By Emil Dimantchev
Ever since Apple first shipped the iPhone in 2007, smartphone manufacturers have ignored the opportunity to make a product for green consumers. This has caused efforts to reduce smartphones’ planetary impact to proceed at a snail’s pace, until now. Entering the market are two new models that are trying to take advantage of the market niche for sustainable products. Fairphone will ship its first smartphone in Europe this fall, while the recently released Samsung Galaxy S4 achieved a certification for sustainability developed by TCO Development. But how do Fairphone and TCO approach sustainability, and which of the two does a better job?
The TCO standard and Fairphone’s work so far have focused on specific impact areas. A more holistic approach to sustainability would be to quantify, estimate and minimize the full life-cycle impact of their products. Fairphone is currently working on performing a life cycle assessment. But for now, consumers are left to make purchasing decisions based on how well a manufacturer addresses a particular sustainability issue. After reviewing the criteria of TCO’s certificate and Fairphone’s website, I found they address three main issues related to smartphone manufacturing – conflict minerals and labor rights, hazardous materials, and e-waste. Let’s compare the Fairphone and the TCO standard along these three impact areas.
Conflict minerals and working conditions
Smartphones contain four conflict minerals – tin, tantalum, tungsten and gold – whose extraction has been fueling violence in the Democratic Republic of Congo (for a quick reference, see this video by Enough project). Protecting the rights of workers along the supply chain is another area for manufacturers to exercise social responsibility.
Fairphone uses conflict-free certified tin and tantalum from the Congo, and is working on sourcing conflict-free certified gold and tungsten. Fairphone also supports and “actively promotes” standards for working conditions laid out in the International Labor Organization (ILO) conventions. It recently contracted a third-party social assessment organization to review their production plant in China.
In comparison, the TCO standard places no specific requirements on the supply chain of smartphone producers, it only asks that “reasonable effort be made to ensure that social responsibility standards are being met by suppliers and subcontractors.” There is no guarantee the minerals in TCO certified phones are conflict-free. When it comes to a producer’s own facilities, TCO has strict requirements, mandating that all factories abide by the ILO conventions.
Flame retardants, plastics, and other materials in smartphones have been linked to health hazards, air pollution and water contamination (Annie Leonard’s video Story of Electronics reviews some of these issues).
Fairphone says its smartphone will be compliant with existing European regulations. In the EU, the RoHS directive reduces the use of hazardous materials such as mercury, lead, and cadmium to limits deemed safe by the EU. Flame retardants and phthalates (an ingredient in some plastics that could pose a number of health risks) are regulated under the REACH directive, which mandates assessments of hazardous chemicals and requires producers to demonstrate their ability to control the potential harms to human health. The commonly used PVC however is not regulated by EU legislation and Fairphone does not prohibit its use throughout the supply chain.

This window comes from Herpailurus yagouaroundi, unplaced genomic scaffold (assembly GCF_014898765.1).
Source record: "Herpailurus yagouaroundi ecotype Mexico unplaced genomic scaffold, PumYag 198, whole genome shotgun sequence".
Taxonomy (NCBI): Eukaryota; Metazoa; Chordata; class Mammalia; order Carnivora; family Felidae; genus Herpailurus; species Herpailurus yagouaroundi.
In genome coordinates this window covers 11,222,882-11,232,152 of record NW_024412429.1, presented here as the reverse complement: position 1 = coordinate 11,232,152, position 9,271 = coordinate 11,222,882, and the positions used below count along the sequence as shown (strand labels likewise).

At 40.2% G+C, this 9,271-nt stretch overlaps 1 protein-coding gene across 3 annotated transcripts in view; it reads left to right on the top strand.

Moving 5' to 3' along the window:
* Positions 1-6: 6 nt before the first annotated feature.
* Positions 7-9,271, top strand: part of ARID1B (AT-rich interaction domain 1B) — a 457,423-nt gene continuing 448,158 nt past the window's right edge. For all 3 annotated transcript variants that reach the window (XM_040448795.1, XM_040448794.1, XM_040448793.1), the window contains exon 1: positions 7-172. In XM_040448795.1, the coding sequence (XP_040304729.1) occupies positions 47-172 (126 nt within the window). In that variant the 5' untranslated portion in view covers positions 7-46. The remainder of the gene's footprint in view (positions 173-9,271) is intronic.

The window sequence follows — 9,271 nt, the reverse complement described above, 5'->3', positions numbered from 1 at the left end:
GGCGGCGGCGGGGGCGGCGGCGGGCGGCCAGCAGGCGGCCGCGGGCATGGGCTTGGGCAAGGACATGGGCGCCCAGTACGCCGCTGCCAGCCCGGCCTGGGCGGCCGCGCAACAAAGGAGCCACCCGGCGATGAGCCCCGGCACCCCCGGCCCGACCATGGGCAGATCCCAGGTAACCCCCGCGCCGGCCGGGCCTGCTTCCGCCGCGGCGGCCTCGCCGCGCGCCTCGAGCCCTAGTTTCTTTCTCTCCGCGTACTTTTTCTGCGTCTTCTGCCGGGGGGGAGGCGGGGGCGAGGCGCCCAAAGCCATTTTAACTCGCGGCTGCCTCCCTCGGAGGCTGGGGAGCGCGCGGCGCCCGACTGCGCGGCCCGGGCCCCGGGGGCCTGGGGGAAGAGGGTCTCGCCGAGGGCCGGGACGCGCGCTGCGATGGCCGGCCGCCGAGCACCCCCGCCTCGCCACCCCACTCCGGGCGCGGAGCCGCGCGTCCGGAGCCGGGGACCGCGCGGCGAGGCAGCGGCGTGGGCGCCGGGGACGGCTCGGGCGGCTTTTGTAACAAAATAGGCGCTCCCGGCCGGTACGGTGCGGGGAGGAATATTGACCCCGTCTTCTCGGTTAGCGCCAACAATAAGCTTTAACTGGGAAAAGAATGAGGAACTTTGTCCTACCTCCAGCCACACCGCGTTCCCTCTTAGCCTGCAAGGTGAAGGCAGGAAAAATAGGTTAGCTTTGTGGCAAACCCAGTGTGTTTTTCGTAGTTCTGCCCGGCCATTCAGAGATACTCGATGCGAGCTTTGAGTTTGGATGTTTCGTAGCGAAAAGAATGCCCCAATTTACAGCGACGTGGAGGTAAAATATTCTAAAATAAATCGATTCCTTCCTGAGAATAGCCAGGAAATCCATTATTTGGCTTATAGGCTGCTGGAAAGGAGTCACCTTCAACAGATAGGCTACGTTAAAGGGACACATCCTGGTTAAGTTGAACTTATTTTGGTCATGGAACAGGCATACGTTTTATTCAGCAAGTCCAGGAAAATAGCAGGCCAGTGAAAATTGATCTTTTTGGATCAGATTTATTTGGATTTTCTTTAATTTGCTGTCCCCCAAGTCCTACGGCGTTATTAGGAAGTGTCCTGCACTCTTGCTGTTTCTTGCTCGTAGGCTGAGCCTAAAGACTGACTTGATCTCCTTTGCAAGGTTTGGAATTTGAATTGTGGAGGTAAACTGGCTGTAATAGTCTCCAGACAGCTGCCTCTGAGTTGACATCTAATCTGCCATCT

The TCO standard adopts the rules of the European legislation, but also goes further in some areas. It bans the use of mercury and phthalates altogether. In the EU, there are concerns that the legislation does not go far enough regarding phthalates, which prompted the Danish government to defy EU law and fully ban their use. TCO also seems to significantly reduce the use of PVC by prohibiting its use in all parts weighing more than 5 grams.
Disposal and E-waste
Here, Fairphone again falls under the purview of EU legislation, which requires that electronic stores implement take-back programs and use safe e-waste recycling. In addition, the company claims it will donate 3 euros for every phone sold towards setting up safe e-waste recycling facilities in countries where such do not exist. Fairphone’s goal is to eventually source materials from recycled phones by partnering with Closing the Loop.
The TCO standard mandates that take-back programs be implemented in at least one market where the phone is sold and where such programs do not already exist. Recycling must follow “environmentally acceptable methods” but there are no specific requirements for what these methods must be.
Both the Galaxy S4 and the Fairphone reflect progress towards more sustainable smartphone manufacturing. While the S4 is somewhat more progressive when it comes to hazardous materials, the Fairphone is pioneering the use of conflict-free minerals and helping develop safe recycling. Thus, making a choice between the two products will largely depend on what sustainability issues the consumer prioritizes. It is apparent, however, that the Fairphone goes further to make a positive impact by redefining the status quo in smartphone production rather than making only incremental improvements. As an early adopter of conflict-free sourcing initiatives, the Fairphone is helping develop a more ethical supply chain, which could in the future begin to be used for other smartphones as well. As a pioneer in this area, the Fairphone receives my vote for a more responsible smartphone.
Emil Dimantchev is a carbon market analyst at Thomson Reuters Point Carbon. The views expressed in this article are his own, unless stated otherwise. You can follow Emil here: https://twitter.com/EDimantchev
[Image credit: Fairphone]
ed note: The second paragraph of this article has been updated to reflect Fairphone’s ongoing work towards sustainability.